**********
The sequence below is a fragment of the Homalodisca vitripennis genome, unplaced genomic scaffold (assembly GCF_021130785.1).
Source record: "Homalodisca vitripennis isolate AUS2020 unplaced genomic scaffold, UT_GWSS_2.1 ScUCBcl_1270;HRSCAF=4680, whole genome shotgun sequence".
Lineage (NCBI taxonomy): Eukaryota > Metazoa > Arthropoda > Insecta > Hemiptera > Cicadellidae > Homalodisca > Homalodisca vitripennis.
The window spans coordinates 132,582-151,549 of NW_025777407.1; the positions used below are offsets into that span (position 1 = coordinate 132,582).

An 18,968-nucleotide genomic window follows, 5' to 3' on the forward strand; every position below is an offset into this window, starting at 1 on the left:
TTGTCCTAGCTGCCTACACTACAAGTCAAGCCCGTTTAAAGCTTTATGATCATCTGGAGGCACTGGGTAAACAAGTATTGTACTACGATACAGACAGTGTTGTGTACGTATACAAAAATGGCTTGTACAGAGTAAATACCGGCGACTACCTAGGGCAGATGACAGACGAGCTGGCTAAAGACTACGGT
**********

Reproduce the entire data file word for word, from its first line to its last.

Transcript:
The sequence below is a fragment of the Homalodisca vitripennis genome, unplaced genomic scaffold (assembly GCF_021130785.1).
Source record: "Homalodisca vitripennis isolate AUS2020 unplaced genomic scaffold, UT_GWSS_2.1 ScUCBcl_1270;HRSCAF=4680, whole genome shotgun sequence".
Lineage (NCBI taxonomy): Eukaryota > Metazoa > Arthropoda > Insecta > Hemiptera > Cicadellidae > Homalodisca > Homalodisca vitripennis.
The window spans coordinates 132,582-151,549 of NW_025777407.1; the positions used below are offsets into that span (position 1 = coordinate 132,582).

An 18,968-nucleotide genomic window follows, 5' to 3' on the forward strand; every position below is an offset into this window, starting at 1 on the left:
TTGTCCTAGCTGCCTACACTACAAGTCAAGCCCGTTTAAAGCTTTATGATCATCTGGAGGCACTGGGTAAACAAGTATTGTACTACGATACAGACAGTGTTGTGTACGTATACAAAAATGGCTTGTACAGAGTAAATACCGGCGACTACCTAGGGCAGATGACAGACGAGCTGGCTAAAGACTACGGT